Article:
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Merriam-Webster's Medical Office Handbook

Jane M. Orient, MD
JAMA. 1997;277(22):1814. doi:10.1001/jama.1997.03540460080040.
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Office Management

This book trades on the name Merriam-Webster, and the best part (recommended for both transcriptionists and physicians) is the 155 pages on the English language: punctuation, grammar, frequently confused words, and abbreviations.

However, the advice on medical office management is decidedly generic, dangerously incomplete, and diametrically opposed in its underlying principles to what is manifested in Noah Webster's dictionary.

Helpful sections include a discussion of filing methods, record disposition, and scheduling systems. Sample reports will serve as useful guides for transcriptionists.

The computer sections are marginal at best. While emphasizing the need for frequent backups, the book gives little information about the types of systems that are available. The discussion of computer security is restricted to reprinting the American Medial Association position, with no practical advice on implementation and no mention of the potential third-party abuse of personally identifiable data entered into a networked computer. However, there is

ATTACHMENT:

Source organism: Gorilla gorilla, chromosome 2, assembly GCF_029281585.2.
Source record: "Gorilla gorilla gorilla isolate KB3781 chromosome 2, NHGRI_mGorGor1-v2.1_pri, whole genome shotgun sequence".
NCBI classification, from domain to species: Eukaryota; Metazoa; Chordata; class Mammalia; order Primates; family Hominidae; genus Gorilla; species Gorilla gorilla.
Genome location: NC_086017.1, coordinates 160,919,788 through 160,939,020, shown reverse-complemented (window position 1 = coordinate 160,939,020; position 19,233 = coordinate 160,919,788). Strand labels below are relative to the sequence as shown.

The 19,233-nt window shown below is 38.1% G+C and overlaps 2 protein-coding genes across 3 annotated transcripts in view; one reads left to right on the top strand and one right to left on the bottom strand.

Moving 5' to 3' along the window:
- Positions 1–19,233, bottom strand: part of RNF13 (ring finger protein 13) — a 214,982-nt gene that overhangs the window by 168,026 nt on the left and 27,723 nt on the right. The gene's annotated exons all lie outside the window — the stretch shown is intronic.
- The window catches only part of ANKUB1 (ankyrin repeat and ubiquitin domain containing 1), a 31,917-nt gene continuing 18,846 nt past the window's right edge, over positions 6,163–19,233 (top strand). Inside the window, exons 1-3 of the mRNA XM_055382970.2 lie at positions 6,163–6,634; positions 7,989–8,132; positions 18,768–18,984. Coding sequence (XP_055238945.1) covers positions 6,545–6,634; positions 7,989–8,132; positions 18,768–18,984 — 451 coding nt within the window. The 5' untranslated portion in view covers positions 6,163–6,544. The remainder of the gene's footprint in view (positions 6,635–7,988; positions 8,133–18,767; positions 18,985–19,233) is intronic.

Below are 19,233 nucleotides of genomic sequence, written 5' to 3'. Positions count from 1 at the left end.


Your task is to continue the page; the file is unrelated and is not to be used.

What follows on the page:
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Accreditation Information
The American Medical Association is accredited by the Accreditation Council for Continuing Medical Education to provide continuing medical education for physicians. The AMA designates this journal-based CME activity for a maximum of 1 AMA PRA Category 1 CreditTM per course. Physicians should claim only the credit commensurate with the extent of their participation in the activity. Physicians who complete the CME course and score at least 80% correct on the quiz are eligible for AMA PRA Category 1 CreditTM.
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